12.10.2005

PROTECTING ARAB INTELLECTUALS

The newest issue of the Middle East Democracy Digest of the Foundation for the Defense of Democracies has included interesting articles. I will quote here one of them, a meaningful article in which the writer calls on the international community to establish measures ensure some protection to Arab liberals. He took into account the changing realities of the international conduct towards promoting the international role to heal the human rights and democratic liberties where deteriorated. He found the Security Council Resolution 1559 a milestone of the realistic deal with the pretext of state sovereignty.

Liberating Lebanon through unprecedented international effort is a watershed in the Middle East and international relations also. It represents, as I previously said, an international new deal in the Middle East and it indicates a new course of action by the United States. The international community and the U.S. precisely have yet to pay more attention to the importance and necessity of the free expression of Arab intellectuals as an indispensable basis to the comprehensive evolution and reform in the Middle East. Without diversity and dialogue there is no civilization, there will be just a system of violence -- in the wide meaning of the word – the indispensable foundation of totalitarianism and terror.

Arab liberals are still in need for protection, and as I said previously, to Arab liberals, danger is real; fear is legitimate.

Some related posts:

The bases of the U.S. Middle East policy

Freedom of Expression and Internet in Middle East

The International Institutionalization of Human Rights

U.S. Human Rights Policy

Supporting the new Lebanon

Here is the article:

Protecting Arab Intellectuals

By Ahmad al Baghdadi

Translation by Middle East Transparent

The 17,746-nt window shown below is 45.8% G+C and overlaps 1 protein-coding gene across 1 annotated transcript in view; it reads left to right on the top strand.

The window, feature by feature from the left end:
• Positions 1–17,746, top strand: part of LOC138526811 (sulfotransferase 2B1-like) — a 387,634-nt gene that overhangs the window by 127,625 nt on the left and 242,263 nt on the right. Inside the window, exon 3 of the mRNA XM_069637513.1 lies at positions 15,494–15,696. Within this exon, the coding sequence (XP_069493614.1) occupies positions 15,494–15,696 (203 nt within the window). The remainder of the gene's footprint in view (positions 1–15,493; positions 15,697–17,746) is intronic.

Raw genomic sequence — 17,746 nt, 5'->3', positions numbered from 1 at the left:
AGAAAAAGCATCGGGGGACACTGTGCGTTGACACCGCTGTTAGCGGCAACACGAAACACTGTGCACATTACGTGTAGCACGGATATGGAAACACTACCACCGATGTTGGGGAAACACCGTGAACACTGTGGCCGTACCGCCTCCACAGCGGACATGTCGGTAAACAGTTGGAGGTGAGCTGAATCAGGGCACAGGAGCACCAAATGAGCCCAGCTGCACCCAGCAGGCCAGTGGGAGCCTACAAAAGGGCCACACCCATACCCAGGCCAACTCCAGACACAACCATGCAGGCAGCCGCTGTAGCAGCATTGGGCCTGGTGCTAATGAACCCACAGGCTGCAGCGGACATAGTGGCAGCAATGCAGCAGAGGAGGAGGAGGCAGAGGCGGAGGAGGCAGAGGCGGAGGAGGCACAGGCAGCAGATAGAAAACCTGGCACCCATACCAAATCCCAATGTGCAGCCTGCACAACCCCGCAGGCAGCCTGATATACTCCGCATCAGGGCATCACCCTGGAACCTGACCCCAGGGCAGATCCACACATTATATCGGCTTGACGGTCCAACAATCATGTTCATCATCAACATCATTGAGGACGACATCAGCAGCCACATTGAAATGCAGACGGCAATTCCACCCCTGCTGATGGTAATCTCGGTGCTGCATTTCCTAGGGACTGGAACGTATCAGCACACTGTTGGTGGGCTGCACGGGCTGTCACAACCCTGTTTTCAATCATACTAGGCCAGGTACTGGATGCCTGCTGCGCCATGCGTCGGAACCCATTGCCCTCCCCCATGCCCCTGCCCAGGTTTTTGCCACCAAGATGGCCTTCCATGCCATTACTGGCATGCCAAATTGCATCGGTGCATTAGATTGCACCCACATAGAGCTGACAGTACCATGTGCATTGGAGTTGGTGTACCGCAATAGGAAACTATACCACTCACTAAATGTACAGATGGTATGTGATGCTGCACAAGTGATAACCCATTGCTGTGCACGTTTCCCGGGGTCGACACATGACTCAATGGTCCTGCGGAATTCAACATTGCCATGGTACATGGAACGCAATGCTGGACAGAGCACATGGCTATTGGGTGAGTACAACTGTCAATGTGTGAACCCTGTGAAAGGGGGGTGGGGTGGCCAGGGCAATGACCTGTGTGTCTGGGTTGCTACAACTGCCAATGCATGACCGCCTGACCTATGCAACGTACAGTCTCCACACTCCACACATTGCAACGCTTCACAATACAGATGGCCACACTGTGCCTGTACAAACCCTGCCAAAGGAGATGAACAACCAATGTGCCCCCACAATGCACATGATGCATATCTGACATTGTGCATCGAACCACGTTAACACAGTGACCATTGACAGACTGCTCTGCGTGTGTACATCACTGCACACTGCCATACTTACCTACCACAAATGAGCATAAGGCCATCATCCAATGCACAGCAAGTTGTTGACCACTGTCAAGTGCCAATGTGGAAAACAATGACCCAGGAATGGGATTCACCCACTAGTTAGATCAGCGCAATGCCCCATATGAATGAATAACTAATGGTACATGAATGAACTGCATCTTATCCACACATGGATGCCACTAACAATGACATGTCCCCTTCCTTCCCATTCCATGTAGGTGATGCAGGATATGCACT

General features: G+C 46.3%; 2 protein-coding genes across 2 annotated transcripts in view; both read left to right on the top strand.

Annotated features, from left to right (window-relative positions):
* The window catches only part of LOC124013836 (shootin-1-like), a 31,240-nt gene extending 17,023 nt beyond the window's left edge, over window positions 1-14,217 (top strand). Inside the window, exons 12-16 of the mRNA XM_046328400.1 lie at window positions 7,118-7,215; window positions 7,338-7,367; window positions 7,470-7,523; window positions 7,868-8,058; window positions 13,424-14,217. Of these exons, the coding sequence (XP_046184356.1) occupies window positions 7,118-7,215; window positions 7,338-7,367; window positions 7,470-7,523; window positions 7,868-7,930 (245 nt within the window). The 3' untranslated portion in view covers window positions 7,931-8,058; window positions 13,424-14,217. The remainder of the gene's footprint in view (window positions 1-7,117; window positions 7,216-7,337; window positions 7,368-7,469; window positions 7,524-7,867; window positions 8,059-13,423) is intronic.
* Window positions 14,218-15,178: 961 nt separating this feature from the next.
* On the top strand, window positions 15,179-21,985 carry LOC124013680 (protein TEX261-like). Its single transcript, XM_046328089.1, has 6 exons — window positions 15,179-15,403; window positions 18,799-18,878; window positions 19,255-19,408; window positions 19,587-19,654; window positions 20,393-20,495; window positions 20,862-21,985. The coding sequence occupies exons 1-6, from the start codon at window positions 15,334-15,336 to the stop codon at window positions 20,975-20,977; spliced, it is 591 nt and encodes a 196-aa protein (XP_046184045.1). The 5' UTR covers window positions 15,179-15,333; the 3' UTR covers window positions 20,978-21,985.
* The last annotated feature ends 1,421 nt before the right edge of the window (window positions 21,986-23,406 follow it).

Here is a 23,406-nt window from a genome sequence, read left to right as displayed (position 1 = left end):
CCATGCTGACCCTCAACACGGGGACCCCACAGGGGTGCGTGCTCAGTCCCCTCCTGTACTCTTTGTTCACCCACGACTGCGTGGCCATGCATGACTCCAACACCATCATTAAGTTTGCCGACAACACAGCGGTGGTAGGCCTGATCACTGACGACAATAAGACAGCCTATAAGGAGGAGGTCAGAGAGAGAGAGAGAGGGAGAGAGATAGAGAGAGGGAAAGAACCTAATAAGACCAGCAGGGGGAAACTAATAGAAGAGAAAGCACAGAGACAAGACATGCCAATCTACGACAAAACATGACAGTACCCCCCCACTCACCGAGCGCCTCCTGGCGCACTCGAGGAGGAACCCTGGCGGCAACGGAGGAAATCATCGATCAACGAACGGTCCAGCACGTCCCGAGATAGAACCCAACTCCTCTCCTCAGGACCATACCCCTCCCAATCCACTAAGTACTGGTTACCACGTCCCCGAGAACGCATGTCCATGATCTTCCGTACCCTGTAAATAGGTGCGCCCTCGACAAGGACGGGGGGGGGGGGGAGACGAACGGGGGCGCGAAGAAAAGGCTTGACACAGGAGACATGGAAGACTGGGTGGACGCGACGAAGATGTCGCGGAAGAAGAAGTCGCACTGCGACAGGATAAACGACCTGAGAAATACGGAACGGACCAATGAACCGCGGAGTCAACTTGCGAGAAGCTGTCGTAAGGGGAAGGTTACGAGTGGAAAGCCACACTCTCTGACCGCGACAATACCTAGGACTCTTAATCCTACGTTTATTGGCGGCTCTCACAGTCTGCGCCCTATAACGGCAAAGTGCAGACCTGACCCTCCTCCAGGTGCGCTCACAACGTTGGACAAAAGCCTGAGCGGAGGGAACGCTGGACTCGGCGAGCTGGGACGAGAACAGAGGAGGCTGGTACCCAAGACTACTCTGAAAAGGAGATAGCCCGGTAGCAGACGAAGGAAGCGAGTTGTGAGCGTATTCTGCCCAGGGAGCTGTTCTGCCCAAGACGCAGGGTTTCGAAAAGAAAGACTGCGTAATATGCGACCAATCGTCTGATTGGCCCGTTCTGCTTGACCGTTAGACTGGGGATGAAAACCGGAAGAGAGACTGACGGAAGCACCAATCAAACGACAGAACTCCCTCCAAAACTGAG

Middle East Transparent
October 18, 2005
Web site

The United Nations will soon find it imperative to establish an international court to judge authors of fatwas, articles or speeches that support or incite terrorism. It will certainly be a great day when criminal clerics are brought to such an international court to be sanctioned for their words of incitement. It remains unclear, however, if any international body will attain the power to judge sovereign states that implement laws that squash freedom, or throw intellectuals into prison for criticizing a religious point of view or even a certain era of history.

It is common knowledge, that Arab states have promulgated civil laws that claim to protect religion, but putting certain religious historical figures and dogmas above criticism This is a Muslim “special case”: No other countries, including those that claim a state religion, have adopted the barbarian attitude towards writers and intellectuals that is prevalent in Arab states. Arab countries where Islam is a state religion have laws that, in the name of protecting religion, severely sanction anyone who dares to write a critique of religious texts or figures. Such an attitude against intellectuals is a violation of the Universal Declaration of Human Rights, which guarantees the right to freedom of opinion and expression.